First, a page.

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This book constitutes the refereed proceedings of the International Conference on Spatial Information Theory, COSIT'95, held near Vienna, Austria, in September 1995. Spatial Information Theory brings together three fields of research of paramount importance for geographic information systems technology, namely spatial reasoning, representation of space, and human understanding of space. The book contains 36 fully revised papers selected from a total of 78 submissions and gives a comprehensive state-of-the-art report on this exciting multidisciplinary - and highly interdisciplinary - area of research and development.
This book constitutes the refereed proceedings of the 5th International Conference on Spatial Information Theory, COSIT 3001, held in Morro Bay, CA, USA in September 2001. The 30 revised full papers presented together with three full keynote papers were carefully reviewed and selected from more than 70 submissions. The papers are organized in topical sections on geographical ontology and onthologies; qualitative spatio-temporal reasoning; formalizations of human spatial cognition; space, cognition, and information systems; human and machine approaches to navigation; language and space; and cognitive mapping.
This book constitutes the proceedings of the 12th International Conference on Spatial Information Theory, COSIT 2015, held in Santa Fee, NM, USA, in October 2015. The 22 papers presented in this book were carefully reviewed and selected from 52 full paper submissions. The following topics are addressed: formalizing and modeling space-time, qualitative spatio-temporal reasoning and representation, language and space, signs, images, maps, and other representations of space, navigations by humans and machines.
This book constitutes the refereed proceedings of the 1997 International Conference on Spatial Information Theory, COSIT'97, held in Laurel Highlands, Pennsylvania, USA, in October 1997. The 31 revised full papers presented were carefully selected from a total of 66 submissions. Also included are seven posters. The volume is divided into sections on representations of change, structuring of space, boundaries and gradations, topological models of space, formal models of space, cognitive aspects of spatial acquisition, novel use of spatial information, wayfinding and map interpretation, representations of spatial concepts, new approaches to spatial information.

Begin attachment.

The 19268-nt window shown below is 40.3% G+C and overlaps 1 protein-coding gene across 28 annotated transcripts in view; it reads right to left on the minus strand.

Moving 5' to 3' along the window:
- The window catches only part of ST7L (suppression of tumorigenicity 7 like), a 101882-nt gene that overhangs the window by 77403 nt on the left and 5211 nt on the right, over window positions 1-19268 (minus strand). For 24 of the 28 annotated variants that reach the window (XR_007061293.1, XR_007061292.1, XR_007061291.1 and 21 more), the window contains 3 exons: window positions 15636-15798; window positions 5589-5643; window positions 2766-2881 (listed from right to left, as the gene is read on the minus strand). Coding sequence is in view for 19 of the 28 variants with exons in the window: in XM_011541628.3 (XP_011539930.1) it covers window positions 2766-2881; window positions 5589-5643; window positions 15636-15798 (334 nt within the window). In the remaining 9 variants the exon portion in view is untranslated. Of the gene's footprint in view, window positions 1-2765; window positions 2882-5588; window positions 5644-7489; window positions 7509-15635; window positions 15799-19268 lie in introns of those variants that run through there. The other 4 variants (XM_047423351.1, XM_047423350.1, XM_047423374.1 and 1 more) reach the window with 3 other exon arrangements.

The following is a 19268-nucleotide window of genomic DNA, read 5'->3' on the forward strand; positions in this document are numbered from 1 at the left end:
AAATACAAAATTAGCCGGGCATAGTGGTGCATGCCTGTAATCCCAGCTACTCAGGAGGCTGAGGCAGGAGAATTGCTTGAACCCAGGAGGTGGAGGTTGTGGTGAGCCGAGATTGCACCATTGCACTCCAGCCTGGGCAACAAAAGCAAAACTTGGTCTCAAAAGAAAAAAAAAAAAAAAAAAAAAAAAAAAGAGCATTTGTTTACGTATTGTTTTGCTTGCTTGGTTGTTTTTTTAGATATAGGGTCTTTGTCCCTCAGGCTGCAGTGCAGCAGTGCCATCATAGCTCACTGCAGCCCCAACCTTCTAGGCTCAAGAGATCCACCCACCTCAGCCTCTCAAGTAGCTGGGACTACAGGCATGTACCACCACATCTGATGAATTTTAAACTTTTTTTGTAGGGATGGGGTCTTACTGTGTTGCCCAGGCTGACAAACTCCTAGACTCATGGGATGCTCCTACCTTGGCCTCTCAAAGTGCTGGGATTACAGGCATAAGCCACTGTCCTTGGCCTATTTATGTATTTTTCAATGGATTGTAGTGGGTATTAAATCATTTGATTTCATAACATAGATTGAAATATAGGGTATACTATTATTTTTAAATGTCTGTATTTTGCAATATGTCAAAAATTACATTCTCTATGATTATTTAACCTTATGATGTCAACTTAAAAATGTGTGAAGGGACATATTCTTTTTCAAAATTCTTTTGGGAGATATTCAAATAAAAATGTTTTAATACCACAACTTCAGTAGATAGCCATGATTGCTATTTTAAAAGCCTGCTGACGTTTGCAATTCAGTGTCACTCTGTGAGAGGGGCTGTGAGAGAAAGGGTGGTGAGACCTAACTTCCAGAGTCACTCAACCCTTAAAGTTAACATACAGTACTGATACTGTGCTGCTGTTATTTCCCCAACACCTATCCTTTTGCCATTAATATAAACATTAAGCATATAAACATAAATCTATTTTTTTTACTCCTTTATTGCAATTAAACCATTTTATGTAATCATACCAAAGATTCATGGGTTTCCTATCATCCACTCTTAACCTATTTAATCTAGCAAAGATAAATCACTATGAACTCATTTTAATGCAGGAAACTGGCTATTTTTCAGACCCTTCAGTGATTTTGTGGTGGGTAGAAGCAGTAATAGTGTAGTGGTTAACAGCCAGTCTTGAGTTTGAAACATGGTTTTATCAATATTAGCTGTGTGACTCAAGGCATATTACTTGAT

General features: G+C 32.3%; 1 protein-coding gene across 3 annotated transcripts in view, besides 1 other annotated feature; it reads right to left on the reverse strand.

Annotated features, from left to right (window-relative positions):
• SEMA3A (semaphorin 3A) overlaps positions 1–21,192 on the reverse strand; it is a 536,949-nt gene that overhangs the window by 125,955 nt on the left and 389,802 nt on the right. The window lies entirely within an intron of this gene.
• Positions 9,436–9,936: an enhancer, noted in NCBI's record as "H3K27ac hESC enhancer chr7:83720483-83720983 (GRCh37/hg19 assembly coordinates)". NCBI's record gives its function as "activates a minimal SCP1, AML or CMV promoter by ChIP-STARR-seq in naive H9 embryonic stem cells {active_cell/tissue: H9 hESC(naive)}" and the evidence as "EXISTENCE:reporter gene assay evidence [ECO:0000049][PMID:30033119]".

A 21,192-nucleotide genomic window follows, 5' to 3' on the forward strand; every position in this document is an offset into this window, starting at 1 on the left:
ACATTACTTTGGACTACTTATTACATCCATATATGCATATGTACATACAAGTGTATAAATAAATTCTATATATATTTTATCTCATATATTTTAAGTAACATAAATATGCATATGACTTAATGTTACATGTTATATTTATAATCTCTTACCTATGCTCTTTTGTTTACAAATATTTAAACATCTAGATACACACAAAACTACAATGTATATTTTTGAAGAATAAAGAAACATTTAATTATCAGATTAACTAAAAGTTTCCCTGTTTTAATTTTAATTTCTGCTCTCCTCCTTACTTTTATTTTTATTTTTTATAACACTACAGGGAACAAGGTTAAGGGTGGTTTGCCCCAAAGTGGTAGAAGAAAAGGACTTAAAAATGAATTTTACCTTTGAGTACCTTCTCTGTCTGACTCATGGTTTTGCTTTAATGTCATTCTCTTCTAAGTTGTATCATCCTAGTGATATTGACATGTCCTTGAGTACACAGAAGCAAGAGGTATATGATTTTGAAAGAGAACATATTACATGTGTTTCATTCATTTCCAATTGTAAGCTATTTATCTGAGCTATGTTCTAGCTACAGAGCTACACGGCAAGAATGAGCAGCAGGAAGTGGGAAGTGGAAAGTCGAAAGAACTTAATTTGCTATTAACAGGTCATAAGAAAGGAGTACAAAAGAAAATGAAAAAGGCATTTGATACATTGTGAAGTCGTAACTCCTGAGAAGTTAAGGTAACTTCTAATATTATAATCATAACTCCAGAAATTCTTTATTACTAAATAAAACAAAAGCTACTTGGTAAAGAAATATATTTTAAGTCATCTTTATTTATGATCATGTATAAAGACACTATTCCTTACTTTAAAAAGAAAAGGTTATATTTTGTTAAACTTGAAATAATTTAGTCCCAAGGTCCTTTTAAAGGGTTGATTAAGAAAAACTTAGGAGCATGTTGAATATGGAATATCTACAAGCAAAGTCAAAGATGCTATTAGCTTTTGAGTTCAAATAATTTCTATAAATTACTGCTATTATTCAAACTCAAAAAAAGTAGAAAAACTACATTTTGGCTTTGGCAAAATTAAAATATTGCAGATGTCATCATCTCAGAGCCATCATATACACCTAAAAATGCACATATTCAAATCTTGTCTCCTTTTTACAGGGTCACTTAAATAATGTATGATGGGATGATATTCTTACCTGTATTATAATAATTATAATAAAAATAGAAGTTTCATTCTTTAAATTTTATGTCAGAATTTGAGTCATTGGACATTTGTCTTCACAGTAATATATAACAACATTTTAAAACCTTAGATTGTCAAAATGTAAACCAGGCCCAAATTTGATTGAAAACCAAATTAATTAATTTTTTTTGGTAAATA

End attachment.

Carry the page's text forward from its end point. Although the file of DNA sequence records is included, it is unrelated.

This book constitutes the refereed proceedings of the International Conference on Spatial Information Theory, COSIT 2005, held in Elliottville, NY, USA in September 2005. The 30 revised full papers presented were carefully reviewed and selected from 82 submissions. The papers are organized in topical sections on vagueness, uncertainty, and gradation; paths and routes; ontologies and semantics; ontologies and spatial relations; spatial reasoning: cognitive maps and spatial reasoning; time, change, and dynamics; landmarks and navigation; geographic information, and spatial behaviour.
This book constitutes the refereed proceedings of the 9th International Conference on Spatial Information Theory, COSIT 2009 held in Aber Wrac'h, France in September 2009. The 30 revised full papers were carefully reviewed from 70 submissions. They are organized in topical sections on cognitive processing and models for spatial cognition, semantic modeling, spatial reasoning, spatial cognition, spatial knowledge, scene and visibility modeling, spatial modeling, events and processes, and route planning.
This volume collects the papers presented at the European Conference on Spatial Information Theory (COSIT '93) held on the island of Elba, Italy, inSeptember 1993. Spatial information theory includes disciplinary topics and interdisciplinary issues dealing with the conceptualization and formalization of large-scale (geographic) space. It contributes towards a consistent theoretical basis for Geographic Information Systems (GIS). Geographic information systems are widely used in administration,planning, and science in many different countries, and for a wide variety ofapplications. Research results which relevant for GIS are distributed between many disciplines and contacts between researchers have been limited. At the same time, the development of GIS has been hinderedby the lack of a sound theoretical base. This conference was intended to help remedies these problems.
This book constitutes the proceedings of the 11th International Conference on Spatial Information Theory, COSIT 2013, held in Scarborough, UK, in September 2013. The 28 papers presented in this book were carefully reviewed and selected from 62 full paper submissions. The following topics are addressed: spatial change, wayfinding and assistance, representing spatial data, handling language data, spatial language and computation, spatial ontology, spatial reasoning and representation.